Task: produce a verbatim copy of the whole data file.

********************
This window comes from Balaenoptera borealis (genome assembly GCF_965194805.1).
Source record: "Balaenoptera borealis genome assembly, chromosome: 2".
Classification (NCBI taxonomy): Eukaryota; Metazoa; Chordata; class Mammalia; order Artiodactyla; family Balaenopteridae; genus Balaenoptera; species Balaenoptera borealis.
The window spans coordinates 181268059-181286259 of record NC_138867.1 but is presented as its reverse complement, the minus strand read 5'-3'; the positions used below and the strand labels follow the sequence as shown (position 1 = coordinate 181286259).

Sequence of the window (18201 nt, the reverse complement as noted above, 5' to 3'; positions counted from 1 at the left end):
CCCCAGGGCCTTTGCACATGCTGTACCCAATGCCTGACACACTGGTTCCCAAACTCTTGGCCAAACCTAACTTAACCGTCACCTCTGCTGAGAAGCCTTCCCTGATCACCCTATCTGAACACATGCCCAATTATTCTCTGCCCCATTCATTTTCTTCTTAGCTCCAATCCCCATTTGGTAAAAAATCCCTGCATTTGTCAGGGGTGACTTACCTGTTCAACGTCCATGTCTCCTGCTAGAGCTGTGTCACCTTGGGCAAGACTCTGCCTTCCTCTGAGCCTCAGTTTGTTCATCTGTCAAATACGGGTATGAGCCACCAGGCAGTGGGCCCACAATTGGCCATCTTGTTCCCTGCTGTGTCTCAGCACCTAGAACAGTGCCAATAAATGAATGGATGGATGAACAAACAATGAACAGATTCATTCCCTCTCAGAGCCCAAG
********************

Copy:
This window comes from Balaenoptera borealis (genome assembly GCF_965194805.1).
Source record: "Balaenoptera borealis genome assembly, chromosome: 2".
Classification (NCBI taxonomy): Eukaryota; Metazoa; Chordata; class Mammalia; order Artiodactyla; family Balaenopteridae; genus Balaenoptera; species Balaenoptera borealis.
The window spans coordinates 181268059-181286259 of record NC_138867.1 but is presented as its reverse complement, the minus strand read 5'-3'; the positions used below and the strand labels follow the sequence as shown (position 1 = coordinate 181286259).

Sequence of the window (18201 nt, the reverse complement as noted above, 5' to 3'; positions counted from 1 at the left end):
CCCCAGGGCCTTTGCACATGCTGTACCCAATGCCTGACACACTGGTTCCCAAACTCTTGGCCAAACCTAACTTAACCGTCACCTCTGCTGAGAAGCCTTCCCTGATCACCCTATCTGAACACATGCCCAATTATTCTCTGCCCCATTCATTTTCTTCTTAGCTCCAATCCCCATTTGGTAAAAAATCCCTGCATTTGTCAGGGGTGACTTACCTGTTCAACGTCCATGTCTCCTGCTAGAGCTGTGTCACCTTGGGCAAGACTCTGCCTTCCTCTGAGCCTCAGTTTGTTCATCTGTCAAATACGGGTATGAGCCACCAGGCAGTGGGCCCACAATTGGCCATCTTGTTCCCTGCTGTGTCTCAGCACCTAGAACAGTGCCAATAAATGAATGGATGGATGAACAAACAATGAACAGATTCATTCCCTCTCAGAGCCCAAG